Can a home improvement contractor remove the lead?
NO, you need to hire a lead-abatement contractor that is licensed by the State of Connecticut.
- If you are a tenant and have concerns about lead in your apartment, contact the owner to have it tested.
- If you or your child have been exposed to lead-based paint in the home, the owner is responsible for removing the lead and making the environment safe for his/her residents.
How can the Department of Health help?
The City of Stamford Department of Health has knowledgeable staff that can assist you with any questions regarding lead. The health department is also responsible for investigating cases of lead poisoned children six years of age and younger with lead levels 10ug/dl or greater. If the results indicate lead is present in the home, the owner will be responsible for abating the lead. It is important to have a certified lead abatement contractor remove the lead to assure proper removal and clean-up.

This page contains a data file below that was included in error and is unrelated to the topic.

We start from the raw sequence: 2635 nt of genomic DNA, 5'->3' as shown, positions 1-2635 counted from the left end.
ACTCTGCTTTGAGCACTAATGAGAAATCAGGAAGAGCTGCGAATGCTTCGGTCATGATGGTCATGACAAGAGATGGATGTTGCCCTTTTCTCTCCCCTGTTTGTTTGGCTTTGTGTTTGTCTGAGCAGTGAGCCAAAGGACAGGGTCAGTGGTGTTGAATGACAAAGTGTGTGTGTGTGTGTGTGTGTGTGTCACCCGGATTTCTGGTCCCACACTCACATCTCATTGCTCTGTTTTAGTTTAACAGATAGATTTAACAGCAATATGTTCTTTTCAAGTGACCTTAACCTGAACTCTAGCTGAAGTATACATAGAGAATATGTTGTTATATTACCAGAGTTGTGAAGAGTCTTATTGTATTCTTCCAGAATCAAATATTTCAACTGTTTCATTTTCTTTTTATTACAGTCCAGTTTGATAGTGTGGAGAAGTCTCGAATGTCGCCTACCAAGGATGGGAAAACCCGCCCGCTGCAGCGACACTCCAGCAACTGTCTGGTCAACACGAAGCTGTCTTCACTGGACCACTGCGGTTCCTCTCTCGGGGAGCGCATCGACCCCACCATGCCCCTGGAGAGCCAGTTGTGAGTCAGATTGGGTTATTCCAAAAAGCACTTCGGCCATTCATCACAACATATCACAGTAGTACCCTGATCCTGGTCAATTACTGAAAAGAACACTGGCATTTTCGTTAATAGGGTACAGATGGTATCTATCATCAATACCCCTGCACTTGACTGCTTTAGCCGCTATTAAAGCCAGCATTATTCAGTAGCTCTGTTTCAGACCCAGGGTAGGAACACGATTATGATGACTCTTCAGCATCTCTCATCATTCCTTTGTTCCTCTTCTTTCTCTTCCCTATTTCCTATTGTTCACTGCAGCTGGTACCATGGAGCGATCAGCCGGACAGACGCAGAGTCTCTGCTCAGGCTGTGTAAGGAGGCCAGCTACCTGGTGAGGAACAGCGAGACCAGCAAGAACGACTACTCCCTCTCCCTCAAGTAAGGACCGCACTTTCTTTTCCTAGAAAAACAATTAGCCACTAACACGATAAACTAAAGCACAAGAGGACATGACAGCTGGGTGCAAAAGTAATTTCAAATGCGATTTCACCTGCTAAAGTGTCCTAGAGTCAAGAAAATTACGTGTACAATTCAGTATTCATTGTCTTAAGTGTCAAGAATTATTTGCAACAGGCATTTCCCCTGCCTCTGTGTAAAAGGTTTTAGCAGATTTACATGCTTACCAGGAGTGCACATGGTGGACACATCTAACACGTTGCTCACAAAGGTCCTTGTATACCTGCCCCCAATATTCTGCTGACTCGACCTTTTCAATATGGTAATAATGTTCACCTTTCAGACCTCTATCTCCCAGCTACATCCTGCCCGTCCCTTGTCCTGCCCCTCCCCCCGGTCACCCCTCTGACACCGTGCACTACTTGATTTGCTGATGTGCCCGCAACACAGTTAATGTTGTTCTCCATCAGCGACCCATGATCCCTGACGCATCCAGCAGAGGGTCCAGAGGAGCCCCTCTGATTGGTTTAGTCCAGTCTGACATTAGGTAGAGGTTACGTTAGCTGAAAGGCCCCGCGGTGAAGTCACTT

What can be done to prevent lead poisoning if lead is suspected in the house?
To help prevent exposure, it is important to avoid scraping, sanding, or using a heat gun on painted surfaces. If you spot chipping or peeling paint in the house, clean that surface with a disposable cloth, warm water, and a phosphate-containing detergent or trisodium phosphate (TSP) which is available in hardware stores. The wet mopping and wet dusting once a week with a solution of warm water and the detergent or TSP will keep the lead dust down. It is important to note that the individual cleaning should wear gloves and dispose of the gloves and wiping cloths immediately following clean-up. Also the individual that is cleaning should make sure there are no pregnant women or children in the vicinity. WASH HANDS AND CLOTHS IMMEDIATELY FOLLOWING CLEAN-UP.
What should I do if I think my water has lead in it?
If you are concerned about lead in your drinking water, have it professionally tested. Do not cook, or make baby formula with hot water from the tap. Always use cold water and let the water run 2 minutes before using, especially if the tap has not been used for several hours.